What is the General Data Protection Regulation (GDPR)?

What is GDPR and why is it so important?

From 2013, the EU spent years working diligently on updating and modernizing their data protection law to bring antiquated and irrelevant laws slap bang into the 21st century. What existed previously was the 1998 Data Protection Act in the UK, which was brought as a measure to implement the EU’s 1995 Data Protection Directive. The General Data Protection Regulation (GDPR) goes a lot further by providing far greater protection for individuals’ personal data and placing pressure on organisations to correctly manage and safeguard personal data.

The GDPR – a digital blueprint

Two reasons why the GDPR was brought into existence:

  • Ensure that organisations are more aware. The inherent dangers that have come to light in recent years related to hacking and cybercrime have, without a doubt, justified the aims of the GDPR.
  • More control is what European Union desires, to facilitate organisations with increased clarity and uniformity and how they should act in relation to personal data management and control.

Are you GDPR compliant?

The General Data Protection Regulation (GDPR) was brought in with overwhelming support in May 2016 and is applicable to all member states of the EU as of 25 May 2018. As the GDPR is a regulation, it provides for an automatic legal obligation on the member states, so no new legislation requires to draw up. Regardless of the immense hype and publicity surrounding the new regulation, many organisations are yet not compliant, despite the consequences for failing to comply with the GDPR being so grave and the risk of hefty fines. Many businesses still do not know about the GDPR and how to comply with it.

A survey by IDC identified that 20% of small businesses in the UK and Germany didn’t know about GDPR, just months before the enforcement date. Outside the EU, the numbers are quite low. An important thing to bear in mind is that there are no borders for the GDPR. It affects companies globally that process data of EU citizens.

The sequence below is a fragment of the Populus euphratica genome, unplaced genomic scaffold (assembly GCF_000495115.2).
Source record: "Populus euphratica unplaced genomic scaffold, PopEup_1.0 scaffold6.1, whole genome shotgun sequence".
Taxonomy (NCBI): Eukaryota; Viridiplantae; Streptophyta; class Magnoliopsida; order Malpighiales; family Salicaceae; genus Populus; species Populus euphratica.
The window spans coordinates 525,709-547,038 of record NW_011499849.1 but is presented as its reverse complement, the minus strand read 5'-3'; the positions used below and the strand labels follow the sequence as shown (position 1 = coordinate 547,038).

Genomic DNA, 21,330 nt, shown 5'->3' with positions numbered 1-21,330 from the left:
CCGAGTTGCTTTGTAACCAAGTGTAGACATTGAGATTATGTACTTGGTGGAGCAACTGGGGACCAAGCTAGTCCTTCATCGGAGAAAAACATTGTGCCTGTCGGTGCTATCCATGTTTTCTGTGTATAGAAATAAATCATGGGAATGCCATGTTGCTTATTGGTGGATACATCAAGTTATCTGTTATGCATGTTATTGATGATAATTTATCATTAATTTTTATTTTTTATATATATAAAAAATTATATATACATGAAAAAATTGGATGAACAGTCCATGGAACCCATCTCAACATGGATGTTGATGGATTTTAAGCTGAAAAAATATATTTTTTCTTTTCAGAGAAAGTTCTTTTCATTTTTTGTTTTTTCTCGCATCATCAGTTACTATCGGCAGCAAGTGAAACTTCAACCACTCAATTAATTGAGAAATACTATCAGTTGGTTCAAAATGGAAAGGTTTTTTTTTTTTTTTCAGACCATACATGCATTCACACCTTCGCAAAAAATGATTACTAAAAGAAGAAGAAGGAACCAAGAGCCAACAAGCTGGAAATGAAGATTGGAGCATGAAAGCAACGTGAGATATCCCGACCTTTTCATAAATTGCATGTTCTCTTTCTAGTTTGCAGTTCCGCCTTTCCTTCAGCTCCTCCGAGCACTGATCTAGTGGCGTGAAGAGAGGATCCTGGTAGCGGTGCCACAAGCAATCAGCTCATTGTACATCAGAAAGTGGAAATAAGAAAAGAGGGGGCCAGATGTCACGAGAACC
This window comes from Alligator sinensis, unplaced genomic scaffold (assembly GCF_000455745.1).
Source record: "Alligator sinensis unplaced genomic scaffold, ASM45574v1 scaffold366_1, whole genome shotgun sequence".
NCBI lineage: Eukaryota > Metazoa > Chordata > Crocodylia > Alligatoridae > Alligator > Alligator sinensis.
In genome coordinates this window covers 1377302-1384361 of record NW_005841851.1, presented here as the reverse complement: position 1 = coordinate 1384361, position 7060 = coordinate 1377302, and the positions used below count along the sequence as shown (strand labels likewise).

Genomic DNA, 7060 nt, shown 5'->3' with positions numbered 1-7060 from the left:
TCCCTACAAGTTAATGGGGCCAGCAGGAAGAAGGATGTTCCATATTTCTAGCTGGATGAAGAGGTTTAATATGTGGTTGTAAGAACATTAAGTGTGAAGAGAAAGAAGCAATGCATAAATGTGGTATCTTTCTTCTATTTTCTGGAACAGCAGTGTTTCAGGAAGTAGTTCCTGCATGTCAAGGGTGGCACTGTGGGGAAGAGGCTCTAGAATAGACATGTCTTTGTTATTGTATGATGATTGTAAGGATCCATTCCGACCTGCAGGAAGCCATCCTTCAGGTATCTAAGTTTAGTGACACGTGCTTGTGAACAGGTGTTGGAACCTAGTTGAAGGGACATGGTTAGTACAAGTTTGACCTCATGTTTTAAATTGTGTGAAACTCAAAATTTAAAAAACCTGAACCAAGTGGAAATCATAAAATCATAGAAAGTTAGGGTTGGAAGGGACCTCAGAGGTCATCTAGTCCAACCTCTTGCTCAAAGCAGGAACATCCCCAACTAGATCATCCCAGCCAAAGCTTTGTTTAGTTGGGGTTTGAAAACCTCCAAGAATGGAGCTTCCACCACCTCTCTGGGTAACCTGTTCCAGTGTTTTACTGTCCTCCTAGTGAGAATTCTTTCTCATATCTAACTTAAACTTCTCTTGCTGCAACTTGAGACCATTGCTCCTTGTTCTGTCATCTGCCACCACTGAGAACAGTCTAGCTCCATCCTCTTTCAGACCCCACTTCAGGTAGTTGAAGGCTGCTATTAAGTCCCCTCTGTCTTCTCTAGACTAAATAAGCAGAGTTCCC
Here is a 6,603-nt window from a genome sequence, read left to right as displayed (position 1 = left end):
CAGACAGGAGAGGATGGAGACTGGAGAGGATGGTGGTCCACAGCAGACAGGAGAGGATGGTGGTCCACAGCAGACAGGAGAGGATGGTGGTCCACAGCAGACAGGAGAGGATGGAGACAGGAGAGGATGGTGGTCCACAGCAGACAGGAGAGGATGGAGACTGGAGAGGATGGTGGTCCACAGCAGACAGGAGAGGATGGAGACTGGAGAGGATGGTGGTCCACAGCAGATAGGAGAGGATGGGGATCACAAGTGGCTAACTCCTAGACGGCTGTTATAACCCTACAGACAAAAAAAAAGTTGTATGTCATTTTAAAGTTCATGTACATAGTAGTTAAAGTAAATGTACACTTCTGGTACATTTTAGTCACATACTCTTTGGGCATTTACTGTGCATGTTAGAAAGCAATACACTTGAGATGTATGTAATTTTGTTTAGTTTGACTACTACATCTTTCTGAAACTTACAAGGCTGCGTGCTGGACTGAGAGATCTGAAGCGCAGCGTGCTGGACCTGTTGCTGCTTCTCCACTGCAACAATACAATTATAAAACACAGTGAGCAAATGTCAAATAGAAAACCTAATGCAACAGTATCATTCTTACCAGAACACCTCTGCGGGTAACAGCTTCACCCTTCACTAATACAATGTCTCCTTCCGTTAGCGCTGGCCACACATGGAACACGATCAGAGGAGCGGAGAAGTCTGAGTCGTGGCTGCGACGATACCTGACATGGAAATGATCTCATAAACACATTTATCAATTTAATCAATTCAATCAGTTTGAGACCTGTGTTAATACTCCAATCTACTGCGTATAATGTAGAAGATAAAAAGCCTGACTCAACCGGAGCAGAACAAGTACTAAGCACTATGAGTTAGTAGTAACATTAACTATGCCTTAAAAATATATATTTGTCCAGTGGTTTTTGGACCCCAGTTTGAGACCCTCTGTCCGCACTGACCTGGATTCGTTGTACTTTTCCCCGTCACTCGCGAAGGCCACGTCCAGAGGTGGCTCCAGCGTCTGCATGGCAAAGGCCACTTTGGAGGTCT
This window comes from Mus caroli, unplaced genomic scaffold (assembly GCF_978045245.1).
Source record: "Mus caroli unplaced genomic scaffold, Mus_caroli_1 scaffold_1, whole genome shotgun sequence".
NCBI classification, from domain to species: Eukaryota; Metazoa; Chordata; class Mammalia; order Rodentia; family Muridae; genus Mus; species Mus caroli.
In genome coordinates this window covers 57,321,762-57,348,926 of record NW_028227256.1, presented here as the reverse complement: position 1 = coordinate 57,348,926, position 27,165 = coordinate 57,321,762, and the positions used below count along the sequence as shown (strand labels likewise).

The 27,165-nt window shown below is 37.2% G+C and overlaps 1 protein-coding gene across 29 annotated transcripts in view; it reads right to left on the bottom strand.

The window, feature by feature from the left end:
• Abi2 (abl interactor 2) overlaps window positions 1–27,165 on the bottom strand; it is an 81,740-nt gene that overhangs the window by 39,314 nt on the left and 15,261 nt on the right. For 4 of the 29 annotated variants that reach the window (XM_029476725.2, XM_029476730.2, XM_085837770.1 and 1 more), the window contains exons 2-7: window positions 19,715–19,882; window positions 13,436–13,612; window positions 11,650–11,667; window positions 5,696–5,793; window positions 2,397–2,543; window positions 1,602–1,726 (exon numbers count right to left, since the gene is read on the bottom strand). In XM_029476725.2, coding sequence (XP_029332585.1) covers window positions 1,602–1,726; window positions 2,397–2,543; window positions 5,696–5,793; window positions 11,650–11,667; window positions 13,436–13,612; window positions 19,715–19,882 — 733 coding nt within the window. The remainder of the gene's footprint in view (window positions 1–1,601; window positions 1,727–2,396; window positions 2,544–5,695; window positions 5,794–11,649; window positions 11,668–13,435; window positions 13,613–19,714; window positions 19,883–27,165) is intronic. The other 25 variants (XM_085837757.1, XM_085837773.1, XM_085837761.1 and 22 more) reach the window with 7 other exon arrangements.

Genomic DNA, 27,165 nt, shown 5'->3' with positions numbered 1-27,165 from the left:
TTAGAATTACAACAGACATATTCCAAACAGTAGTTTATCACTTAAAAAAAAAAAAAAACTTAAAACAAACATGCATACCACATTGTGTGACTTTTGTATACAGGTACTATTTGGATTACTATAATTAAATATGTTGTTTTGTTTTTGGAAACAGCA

Fines for non-compliance can reach up to €20 Million or 4% of annual global turnover (whichever is higher), this poses a significant issue for many organisations. Giants like Facebook and Google are facing fines due to non-compliance. Businesses need to understand the impact of GDPR and ensure that they take the necessary steps to become compliant. As a starting point, businesses should conduct a GDPR audit to identify current gaps and risks and take the recommended actions to close these gaps and mitigate these risks.

How does GDPR affect businesses?

Within any organisation, designated controllers and processors of data will need to adhere and abide by the GDPR.

  • Data controllers will understand what is GDPR entirely and to provide information in a precise manner, and the reason personal data is process within and outside of their organisation.
  • A data processor is concerned with the actual processing.
  • A “controller” refers to any organisation. It can be a profit-making business, a non-profit charity or a government organisation.
  • A “processor” could be an outsourced or third party company such as an IT organisation or a marketing service provider who will be carrying out the data processing on behalf of the data controller.

The main difference which GDPR brings relates to the relationship between controllers and processors. Controllers have ultimate processing control over data even if it is outsourcing.

When are businesses be permitted to process personal data?

Controllers have to ensure that all data of a personal nature processes under the General Data Protection Regulation (GDPR).

Principal duties to keep in mind and ensure that, as a business, you adhere to the GDPR are:

  • Lawful – only process personal data that is lawful.
  • Transparent – ensure that you follow a transparent process when processing personal data.
  • Specific – only process personal data that is intended for a specific purpose?
  • Deletion – delete personal data that is no longer required or is not lawful to store longer than necessary.

What is the significance of “personal data” under the GDPR?

There are many definitions of personal data under the General Data Protection Regulation (GDPR). There is a wide range so it will only depend on individual organisations to closely view at what type of data is collecting. Besides the common type of personal data such as: names, addresses, email addresses, age and date of birth. GDPR has some special categories of personal data such as:

  • IP address
  • Economic
  • Cultural
  • Health information
  • Political
  • Criminal